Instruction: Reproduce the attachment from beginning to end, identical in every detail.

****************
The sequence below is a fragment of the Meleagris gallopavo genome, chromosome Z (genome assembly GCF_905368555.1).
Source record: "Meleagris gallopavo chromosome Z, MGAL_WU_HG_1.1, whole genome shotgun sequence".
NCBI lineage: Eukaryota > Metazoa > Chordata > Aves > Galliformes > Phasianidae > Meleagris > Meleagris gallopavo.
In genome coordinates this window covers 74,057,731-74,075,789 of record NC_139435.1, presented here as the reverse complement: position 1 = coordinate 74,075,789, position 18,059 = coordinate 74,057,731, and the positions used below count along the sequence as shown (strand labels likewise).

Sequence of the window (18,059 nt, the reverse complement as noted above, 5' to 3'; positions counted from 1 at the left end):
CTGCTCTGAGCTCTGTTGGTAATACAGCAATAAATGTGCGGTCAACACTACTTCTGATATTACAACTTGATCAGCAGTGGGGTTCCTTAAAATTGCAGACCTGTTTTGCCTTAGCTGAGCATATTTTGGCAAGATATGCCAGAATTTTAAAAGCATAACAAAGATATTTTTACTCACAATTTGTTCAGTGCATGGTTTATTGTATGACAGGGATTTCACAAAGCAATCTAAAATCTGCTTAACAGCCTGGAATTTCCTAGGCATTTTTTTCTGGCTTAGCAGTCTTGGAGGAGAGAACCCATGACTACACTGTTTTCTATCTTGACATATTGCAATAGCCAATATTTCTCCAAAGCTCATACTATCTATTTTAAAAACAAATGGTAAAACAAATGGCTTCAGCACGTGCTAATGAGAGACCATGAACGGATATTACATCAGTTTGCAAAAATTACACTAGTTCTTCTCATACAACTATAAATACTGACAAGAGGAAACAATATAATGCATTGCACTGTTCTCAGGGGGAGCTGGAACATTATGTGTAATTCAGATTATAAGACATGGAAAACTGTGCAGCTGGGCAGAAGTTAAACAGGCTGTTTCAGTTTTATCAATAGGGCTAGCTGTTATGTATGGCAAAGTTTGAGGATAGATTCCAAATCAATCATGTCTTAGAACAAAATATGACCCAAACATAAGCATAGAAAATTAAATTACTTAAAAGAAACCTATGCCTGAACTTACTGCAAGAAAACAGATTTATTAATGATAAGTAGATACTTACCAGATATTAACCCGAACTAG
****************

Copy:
The sequence below is a fragment of the Meleagris gallopavo genome, chromosome Z (genome assembly GCF_905368555.1).
Source record: "Meleagris gallopavo chromosome Z, MGAL_WU_HG_1.1, whole genome shotgun sequence".
NCBI lineage: Eukaryota > Metazoa > Chordata > Aves > Galliformes > Phasianidae > Meleagris > Meleagris gallopavo.
In genome coordinates this window covers 74,057,731-74,075,789 of record NC_139435.1, presented here as the reverse complement: position 1 = coordinate 74,075,789, position 18,059 = coordinate 74,057,731, and the positions used below count along the sequence as shown (strand labels likewise).

Sequence of the window (18,059 nt, the reverse complement as noted above, 5' to 3'; positions counted from 1 at the left end):
CTGCTCTGAGCTCTGTTGGTAATACAGCAATAAATGTGCGGTCAACACTACTTCTGATATTACAACTTGATCAGCAGTGGGGTTCCTTAAAATTGCAGACCTGTTTTGCCTTAGCTGAGCATATTTTGGCAAGATATGCCAGAATTTTAAAAGCATAACAAAGATATTTTTACTCACAATTTGTTCAGTGCATGGTTTATTGTATGACAGGGATTTCACAAAGCAATCTAAAATCTGCTTAACAGCCTGGAATTTCCTAGGCATTTTTTTCTGGCTTAGCAGTCTTGGAGGAGAGAACCCATGACTACACTGTTTTCTATCTTGACATATTGCAATAGCCAATATTTCTCCAAAGCTCATACTATCTATTTTAAAAACAAATGGTAAAACAAATGGCTTCAGCACGTGCTAATGAGAGACCATGAACGGATATTACATCAGTTTGCAAAAATTACACTAGTTCTTCTCATACAACTATAAATACTGACAAGAGGAAACAATATAATGCATTGCACTGTTCTCAGGGGGAGCTGGAACATTATGTGTAATTCAGATTATAAGACATGGAAAACTGTGCAGCTGGGCAGAAGTTAAACAGGCTGTTTCAGTTTTATCAATAGGGCTAGCTGTTATGTATGGCAAAGTTTGAGGATAGATTCCAAATCAATCATGTCTTAGAACAAAATATGACCCAAACATAAGCATAGAAAATTAAATTACTTAAAAGAAACCTATGCCTGAACTTACTGCAAGAAAACAGATTTATTAATGATAAGTAGATACTTACCAGATATTAACCCGAACTAG